Just a few days after announcing it was acquired by NXMH, a Belgium-based investment firm owned by South Korean conglomerate NXC, crypto exchange Bitstamp unveiled a change in its executive lineup with new appointment and departures.
Though it yet needs to be confirmed, a recent regulatory filing with the UK Companies House shows the EU-licensed digital currency exchange has parted ways with its co-founder Damian Merlak and Chairman Dan Morehead.
Then follow us on Google News!
At time of writing, Bitstamp did not respond to a request for comment on the executive moves while industry news outlets were also unable to confirm the news.
Such turnover is to be expected, even if it ultimately turned to be internal moves, as management shakeups often come with new owners, whether or not a company has stumbled.
Dan Morehead, whose career in finance spans more than 30 years, originally joined the firm back in 2014. Before that, he worked in several key roles managing global macro funds, macro trading, and investment advisory services. Morehead also founded and heads Pantera Capital, a blockchain investment firm and one of the largest institutional owners of bitcoin, according to his LinkedIn profile.
In turn, Damian Merlak has been Bitstamp’s de facto top decision maker since he co-founded the platform in 2011 together with his business partner Nejc Kodrič.
The New Way of Transparent Trading with Tier1fxGo to article >>
Although Bitstamp didn’t disclose the sale price or terms of the deal, but the official PR announcing the buyout states that Bitstamp CEO Nejc Kodrič will retain his current position, as well as a minority ownership interest in the exchange. NXC, the parent of Nexon, has taken a majority 80 percent stake in the business.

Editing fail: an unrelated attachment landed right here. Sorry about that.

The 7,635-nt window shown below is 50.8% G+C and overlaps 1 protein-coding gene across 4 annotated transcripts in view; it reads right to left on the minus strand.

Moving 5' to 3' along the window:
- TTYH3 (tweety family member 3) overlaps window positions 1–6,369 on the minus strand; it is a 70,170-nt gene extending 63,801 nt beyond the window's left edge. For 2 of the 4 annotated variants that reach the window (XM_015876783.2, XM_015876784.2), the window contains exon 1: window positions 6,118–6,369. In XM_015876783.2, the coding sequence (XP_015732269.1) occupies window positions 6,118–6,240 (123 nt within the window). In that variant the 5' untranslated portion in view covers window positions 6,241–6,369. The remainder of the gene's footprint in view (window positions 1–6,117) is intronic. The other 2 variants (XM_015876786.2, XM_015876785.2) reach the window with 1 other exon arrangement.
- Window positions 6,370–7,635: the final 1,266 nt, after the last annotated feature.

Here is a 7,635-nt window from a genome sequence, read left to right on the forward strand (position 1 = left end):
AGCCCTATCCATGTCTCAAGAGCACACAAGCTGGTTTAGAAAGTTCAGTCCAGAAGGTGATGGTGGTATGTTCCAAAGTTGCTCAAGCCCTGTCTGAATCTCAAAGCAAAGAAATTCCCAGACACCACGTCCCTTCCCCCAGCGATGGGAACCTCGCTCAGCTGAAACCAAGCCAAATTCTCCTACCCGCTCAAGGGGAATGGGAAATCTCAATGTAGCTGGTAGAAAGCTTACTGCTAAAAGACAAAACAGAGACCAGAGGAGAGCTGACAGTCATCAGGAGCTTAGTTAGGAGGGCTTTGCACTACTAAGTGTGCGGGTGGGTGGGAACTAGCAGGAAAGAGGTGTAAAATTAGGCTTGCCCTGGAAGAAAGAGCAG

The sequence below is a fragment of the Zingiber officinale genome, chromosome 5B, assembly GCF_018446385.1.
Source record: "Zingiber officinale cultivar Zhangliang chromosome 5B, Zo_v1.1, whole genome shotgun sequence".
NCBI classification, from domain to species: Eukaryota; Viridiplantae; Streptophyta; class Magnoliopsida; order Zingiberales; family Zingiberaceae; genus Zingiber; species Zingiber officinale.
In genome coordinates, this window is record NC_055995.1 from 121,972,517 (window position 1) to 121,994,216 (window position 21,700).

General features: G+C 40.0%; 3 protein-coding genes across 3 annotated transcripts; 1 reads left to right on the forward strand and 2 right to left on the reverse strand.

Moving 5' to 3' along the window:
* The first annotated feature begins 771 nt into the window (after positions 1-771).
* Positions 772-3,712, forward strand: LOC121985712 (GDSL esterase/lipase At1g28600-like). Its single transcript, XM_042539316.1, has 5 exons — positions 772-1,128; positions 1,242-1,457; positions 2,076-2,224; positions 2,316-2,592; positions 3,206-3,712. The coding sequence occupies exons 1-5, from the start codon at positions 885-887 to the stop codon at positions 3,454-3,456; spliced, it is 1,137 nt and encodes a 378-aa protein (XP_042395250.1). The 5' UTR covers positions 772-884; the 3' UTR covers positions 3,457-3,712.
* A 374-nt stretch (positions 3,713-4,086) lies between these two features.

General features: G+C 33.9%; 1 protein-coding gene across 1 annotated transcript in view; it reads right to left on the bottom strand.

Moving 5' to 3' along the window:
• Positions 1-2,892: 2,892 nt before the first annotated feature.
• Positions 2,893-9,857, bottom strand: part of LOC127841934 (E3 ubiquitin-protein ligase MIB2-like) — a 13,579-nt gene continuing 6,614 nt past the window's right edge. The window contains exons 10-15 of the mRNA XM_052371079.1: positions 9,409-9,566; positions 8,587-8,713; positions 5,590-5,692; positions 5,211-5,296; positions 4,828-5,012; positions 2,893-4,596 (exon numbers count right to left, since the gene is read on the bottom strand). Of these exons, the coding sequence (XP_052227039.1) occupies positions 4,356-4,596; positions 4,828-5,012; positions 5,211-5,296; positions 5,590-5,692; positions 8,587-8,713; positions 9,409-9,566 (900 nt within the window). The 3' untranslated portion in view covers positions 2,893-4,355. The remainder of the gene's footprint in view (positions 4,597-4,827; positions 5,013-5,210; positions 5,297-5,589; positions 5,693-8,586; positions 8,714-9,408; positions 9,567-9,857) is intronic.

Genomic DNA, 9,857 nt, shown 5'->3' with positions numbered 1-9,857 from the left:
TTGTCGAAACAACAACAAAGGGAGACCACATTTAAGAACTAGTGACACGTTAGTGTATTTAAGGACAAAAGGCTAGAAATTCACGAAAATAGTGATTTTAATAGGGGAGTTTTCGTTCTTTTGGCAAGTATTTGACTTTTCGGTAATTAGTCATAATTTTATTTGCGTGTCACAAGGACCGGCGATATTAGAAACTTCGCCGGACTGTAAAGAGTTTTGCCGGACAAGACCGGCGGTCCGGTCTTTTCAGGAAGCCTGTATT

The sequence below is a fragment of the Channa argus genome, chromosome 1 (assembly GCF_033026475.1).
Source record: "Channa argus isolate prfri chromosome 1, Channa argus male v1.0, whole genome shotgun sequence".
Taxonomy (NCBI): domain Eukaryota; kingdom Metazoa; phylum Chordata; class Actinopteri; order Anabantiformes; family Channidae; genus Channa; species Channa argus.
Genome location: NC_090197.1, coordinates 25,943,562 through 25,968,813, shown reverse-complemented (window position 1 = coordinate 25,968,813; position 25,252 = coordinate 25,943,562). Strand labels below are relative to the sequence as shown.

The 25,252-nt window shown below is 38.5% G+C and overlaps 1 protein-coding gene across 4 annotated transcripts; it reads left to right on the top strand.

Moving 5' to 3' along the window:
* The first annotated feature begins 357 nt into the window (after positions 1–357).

According to the same filings, Bitstamp has onboarded NXMH’s investment manager Hendrik Ghys to its board. The company also hired another executive named Jong Hyun Hong.
Takeover receives varying reactions
Just two months ago, Bitstamp celebrated its seventh year in operation, making it the longest-running crypto venue in a sector plagued by hacks and exit scams.
The news of Bitstamp’s takeover received varying reactions from market observers, with remarks divided between those who saw the exchange’s sale as a boon for an industry still trying to strengthen its presence against regulatory headwinds and those who felt that Bitstamp may face more hurdles in its attempt to offer services throughout Asia due to lack of familiarity with regulations.
Bitstamp is currently ranked 45th in terms of total trade volume, according to the latest data provided by CoinMarketCap.
In 2016, Bitstamp received a publicity boost after it obtained a license to operate as a fully regulated payment institution (PI) in Luxembourg. At the time, Bitstamp touted the license a a factor that enables it to become the first fully licensed cryptocurrency exchange in Europe.